Following the U.S. ban that prohibited domestic companies from supplying equipment to Huawei back in May, the technological Cold War between the U.S. and China just became a bit more intense now that Beijing has ordered all Chinese government and public-facing offices to replace any equipment featuring foreign components.
According to The Financial Times, China’s push to eliminate its reliance on foreign tech is part of a larger movement spurred on by previous policies like the Cyber Security Law that was passed back in 2017 and the Chinese government’s overarching Made in China 2025 directive.
However, after Huawei was blacklisted from buying tech made by U.S. companies, China is apparently stepping up its efforts to ditch tech sourced from outside its borders.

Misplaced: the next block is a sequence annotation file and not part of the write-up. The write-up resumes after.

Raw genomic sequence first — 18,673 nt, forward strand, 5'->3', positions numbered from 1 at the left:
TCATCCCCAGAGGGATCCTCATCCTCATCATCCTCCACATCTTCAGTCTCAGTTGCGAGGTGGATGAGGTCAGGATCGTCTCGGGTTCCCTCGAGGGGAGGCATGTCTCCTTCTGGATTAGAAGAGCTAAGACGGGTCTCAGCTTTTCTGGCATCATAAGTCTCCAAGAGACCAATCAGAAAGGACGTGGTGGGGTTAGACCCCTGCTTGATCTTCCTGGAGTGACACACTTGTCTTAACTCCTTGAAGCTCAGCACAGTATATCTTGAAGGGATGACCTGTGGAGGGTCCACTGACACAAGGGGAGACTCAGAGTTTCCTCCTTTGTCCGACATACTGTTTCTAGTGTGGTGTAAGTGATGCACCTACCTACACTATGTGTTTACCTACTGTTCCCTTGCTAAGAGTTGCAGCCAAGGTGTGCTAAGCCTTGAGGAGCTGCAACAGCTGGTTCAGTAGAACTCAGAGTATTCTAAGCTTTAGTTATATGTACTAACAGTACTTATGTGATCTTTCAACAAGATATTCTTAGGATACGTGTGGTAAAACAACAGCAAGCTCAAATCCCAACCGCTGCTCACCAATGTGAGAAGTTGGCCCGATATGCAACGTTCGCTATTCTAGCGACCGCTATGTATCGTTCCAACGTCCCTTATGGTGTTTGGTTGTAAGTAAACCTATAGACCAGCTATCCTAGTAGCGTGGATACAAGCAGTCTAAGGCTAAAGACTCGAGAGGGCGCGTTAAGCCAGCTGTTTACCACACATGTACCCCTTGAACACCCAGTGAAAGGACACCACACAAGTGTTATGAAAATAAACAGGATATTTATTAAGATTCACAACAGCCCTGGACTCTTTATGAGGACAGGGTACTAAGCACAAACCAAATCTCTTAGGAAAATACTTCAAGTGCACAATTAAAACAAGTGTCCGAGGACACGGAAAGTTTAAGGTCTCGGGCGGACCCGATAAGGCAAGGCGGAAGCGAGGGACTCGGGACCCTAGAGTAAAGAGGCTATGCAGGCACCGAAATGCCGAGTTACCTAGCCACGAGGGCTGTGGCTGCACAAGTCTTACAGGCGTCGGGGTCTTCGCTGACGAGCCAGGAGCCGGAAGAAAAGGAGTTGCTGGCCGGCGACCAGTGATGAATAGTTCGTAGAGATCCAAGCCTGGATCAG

The Financial Times says that based on estimates from analysts at China Securities, this would mean the Chinese government would need to replace between 20 to 30 million pieces of hardware. Substitutions are slated to start next year under the '3-5-2' policy, which got its nickname due plan’s timeline of replacing 30 per cent of foreign gadgets in 2020, 50 per cent in 2021, and the final 20 per cent in 2022.
The companies that will probably be hardest hit by this plan are large computer and server makers like HP and Dell and major chip makers like Intel and AMD. On the flip side, Lenovo could see a huge uptick in sales, as it’s already one of the three largest PC makers in the world (along with HP and Dell), assuming it can find suitable Chinese-made replacements for the Intel and AMD processors Lenovo typically uses in its systems.
Microsoft could also take a beating because even though it created a special Chinese Government Edition of Windows 10 in 2017, it appears that’s not quite good enough now that China is aiming to replace Windows with a true homegrown operating system.
Either way, the technological divide between east and west continues to grow and, with Trump in office and both sides retaliating against each other, it’s hard to predict how far this Cold War can really go.
Featured photo: Getty